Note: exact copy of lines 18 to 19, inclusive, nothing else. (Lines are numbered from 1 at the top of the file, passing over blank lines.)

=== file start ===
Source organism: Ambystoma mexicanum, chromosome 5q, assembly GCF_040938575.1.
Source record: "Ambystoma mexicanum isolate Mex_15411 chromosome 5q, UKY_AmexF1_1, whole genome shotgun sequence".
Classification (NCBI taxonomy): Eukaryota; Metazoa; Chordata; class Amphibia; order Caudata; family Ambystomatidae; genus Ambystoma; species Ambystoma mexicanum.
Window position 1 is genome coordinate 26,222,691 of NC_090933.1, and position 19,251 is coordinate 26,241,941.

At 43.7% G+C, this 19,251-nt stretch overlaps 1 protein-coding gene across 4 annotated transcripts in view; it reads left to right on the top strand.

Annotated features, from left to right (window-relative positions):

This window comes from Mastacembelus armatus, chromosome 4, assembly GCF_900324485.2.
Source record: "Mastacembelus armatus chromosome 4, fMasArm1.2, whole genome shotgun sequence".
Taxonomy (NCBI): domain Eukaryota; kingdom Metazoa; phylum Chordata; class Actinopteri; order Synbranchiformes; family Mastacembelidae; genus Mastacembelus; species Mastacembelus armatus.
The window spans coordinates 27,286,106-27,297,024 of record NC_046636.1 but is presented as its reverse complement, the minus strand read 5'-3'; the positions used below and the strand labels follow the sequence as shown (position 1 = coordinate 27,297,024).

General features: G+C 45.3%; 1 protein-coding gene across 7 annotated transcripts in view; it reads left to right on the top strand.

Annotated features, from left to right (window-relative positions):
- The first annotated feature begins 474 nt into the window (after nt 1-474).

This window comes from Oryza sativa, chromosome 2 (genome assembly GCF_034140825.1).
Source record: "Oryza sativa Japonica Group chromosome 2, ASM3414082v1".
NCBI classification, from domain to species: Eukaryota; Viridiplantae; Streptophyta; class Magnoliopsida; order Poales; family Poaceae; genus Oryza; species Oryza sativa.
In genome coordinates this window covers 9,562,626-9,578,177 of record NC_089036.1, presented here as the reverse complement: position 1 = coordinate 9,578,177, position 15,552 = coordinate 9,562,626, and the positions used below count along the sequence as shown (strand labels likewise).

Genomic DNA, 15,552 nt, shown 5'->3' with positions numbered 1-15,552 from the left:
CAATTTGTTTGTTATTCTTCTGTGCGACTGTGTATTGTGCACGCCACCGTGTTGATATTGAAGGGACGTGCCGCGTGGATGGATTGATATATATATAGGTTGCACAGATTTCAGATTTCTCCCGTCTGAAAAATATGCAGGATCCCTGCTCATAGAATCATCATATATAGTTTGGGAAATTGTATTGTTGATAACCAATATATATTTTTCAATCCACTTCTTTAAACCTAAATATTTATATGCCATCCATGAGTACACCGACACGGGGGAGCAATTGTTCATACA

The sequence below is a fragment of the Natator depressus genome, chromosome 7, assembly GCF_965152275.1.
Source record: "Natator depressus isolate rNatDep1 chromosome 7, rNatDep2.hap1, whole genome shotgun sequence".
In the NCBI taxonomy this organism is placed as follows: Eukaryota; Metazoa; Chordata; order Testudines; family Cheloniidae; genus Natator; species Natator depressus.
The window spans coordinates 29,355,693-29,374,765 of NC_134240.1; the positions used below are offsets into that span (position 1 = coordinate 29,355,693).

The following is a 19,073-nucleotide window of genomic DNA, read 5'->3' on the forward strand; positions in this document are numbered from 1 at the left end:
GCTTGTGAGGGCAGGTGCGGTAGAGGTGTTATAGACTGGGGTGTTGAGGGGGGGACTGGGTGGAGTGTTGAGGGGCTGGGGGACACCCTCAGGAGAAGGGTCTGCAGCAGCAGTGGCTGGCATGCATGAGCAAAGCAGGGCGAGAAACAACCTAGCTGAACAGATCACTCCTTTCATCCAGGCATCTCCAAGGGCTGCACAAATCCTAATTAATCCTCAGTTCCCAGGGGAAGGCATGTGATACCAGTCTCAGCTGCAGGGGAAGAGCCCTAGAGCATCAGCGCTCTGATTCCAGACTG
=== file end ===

Genomic DNA, 15,552 nt, shown 5'->3' with positions numbered 1-15,552 from the left:
CAATTTGTTTGTTATTCTTCTGTGCGACTGTGTATTGTGCACGCCACCGTGTTGATATTGAAGGGACGTGCCGCGTGGATGGATTGATATATATATAGGTTGCACAGATTTCAGATTTCTCCCGTCTGAAAAATATGCAGGATCCCTGCTCATAGAATCATCATATATAGTTTGGGAAATTGTATTGTTGATAACCAATATATATTTTTCAATCCACTTCTTTAAACCTAAATATTTATATGCCATCCATGAGTACACCGACACGGGGGAGCAATTGTTCATACA